Talking With Your Student
What can you do?
Talk with your son or daughter now... before they leave for college. Campus climate is important, but ultimately it is up to your son or daughter to make responsible choices. Studies show that parents remain a key influence on college students. Your opinions and guidance can make a difference!Prepare the conversation
Plan for the conversation and exchange of information face to face rather than over the phone. It is ideal to have this discussion before your student leaves for school. Look for and create "reachable moments" around the television, news, books, newspapers, etc. that deal with substance abuse in college settings. Talk to other parents and get their ideas.
How Can You Start the Conversation? Consider asking your son or daughter the following questions:
- How will you decide whether or not to drink at college?
- What reasons or excuses can you give your peers if you don't want to drink?
- What will you do if you find yourself at a party with only alcohol to drink?
- What will you do if your roommate only wants to drink and party?
- What will you do if your roommate or a neighbor passes out from drinking too much?
- How will you get home if the person you rode with is too drunk to drive?
Make your expectations clear. College is a major investment of time and money. Set clear expectations that your son or daughter will focus on academic work and personal development. Make sure he or she understands that underage alcohol consumption, using a fake ID, and alcohol-impaired driving are illegal and that there are severe consequences for it. Make it clear that you do not condone breaking the law.
Early Weeks Are Critical
Anecdotal evidence suggests that the first 6 weeks of the first semester are critical to a first-year student's academic success. Because many students initiate heavy drinking during these early days of college, the potential exists for excessive alcohol consumption to interfere with successful adaptation to campus life. The transition to college is often difficult enough without alcohol issues interfering.
Since the first six weeks of college are a very high-risk time for first-year students, it is helpful if you call, write, or send e-mail frequently and offer your support.
You may want to ask questions such as:
- How are you doing?
- Do you like your classes?
- What is the party scene like?
- What kind of activities other than drinking are available on- or off-campus?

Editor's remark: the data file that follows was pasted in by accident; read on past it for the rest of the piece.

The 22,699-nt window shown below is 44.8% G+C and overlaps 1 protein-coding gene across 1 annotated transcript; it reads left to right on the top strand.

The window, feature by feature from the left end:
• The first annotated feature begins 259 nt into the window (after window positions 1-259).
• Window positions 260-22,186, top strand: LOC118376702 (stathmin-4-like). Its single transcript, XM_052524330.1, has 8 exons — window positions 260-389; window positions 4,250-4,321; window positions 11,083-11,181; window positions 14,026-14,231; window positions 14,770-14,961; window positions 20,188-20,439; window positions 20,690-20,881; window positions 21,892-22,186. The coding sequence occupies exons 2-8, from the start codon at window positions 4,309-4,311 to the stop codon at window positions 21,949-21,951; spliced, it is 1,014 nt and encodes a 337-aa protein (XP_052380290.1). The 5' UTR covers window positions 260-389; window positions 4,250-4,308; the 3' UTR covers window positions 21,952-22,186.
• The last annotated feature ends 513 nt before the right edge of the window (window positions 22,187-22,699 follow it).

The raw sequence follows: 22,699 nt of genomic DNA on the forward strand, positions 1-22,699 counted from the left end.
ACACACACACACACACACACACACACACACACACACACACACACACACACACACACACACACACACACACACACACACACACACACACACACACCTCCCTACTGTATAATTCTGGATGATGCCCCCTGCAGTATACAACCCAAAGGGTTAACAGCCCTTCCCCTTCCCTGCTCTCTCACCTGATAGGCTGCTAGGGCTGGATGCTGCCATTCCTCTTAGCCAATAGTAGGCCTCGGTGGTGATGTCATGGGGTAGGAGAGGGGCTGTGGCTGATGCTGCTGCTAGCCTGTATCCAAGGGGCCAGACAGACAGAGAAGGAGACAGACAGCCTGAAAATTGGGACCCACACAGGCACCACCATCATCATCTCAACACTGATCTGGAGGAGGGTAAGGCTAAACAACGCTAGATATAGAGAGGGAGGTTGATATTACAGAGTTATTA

- Are you comfortable with your behavior since you started college?
- How are you getting along with your roommate? Do your roommates drink?
- Are you feeling overwhelmed?
- What do you do to relieve stress?
- Do you want to come home for a visit?
- What can we do to help?
If your student indicates that "everyone drinks," or if you gather that he or she is drinking, pursue the issue. Reinforce your academic and social expectations. Get and share the facts. Students grossly overestimate the use of alcohol and other drugs by their peers. Young adults are highly influenced by peers and tend to drink in amounts they perceive to be the norm. You can play a vital role in providing accurate information.
Help them take a stand. Encourage your student to assert her or his right to a safe and livable environment. Students who do not drink are affected by those who do. Explain that your student can confront offensive behavior either directly by talking to the other student or indirectly by notifying residence hall staff members.
Encourage involvement on campus. Concordia has dozens of ways to get involved, serve others and develop their leadership skills. Students who are engaged in campus life are less likely to abuse alcohol and other drugs.
Be a good role model. Evaluate your own use of alcohol, tobacco, prescription medicines, and even over-the-counter drugs. Consider how your attitudes and actions may be shaping your son or daughter's choice about whether or not to use alcohol or other drugs.
"Alcohol, Other Drugs, and College: A Parent's Guide" (http://www.higheredcenter.org) &
"College Fact Sheet for Parents" (http://www.collegedrinkingprevention.gov)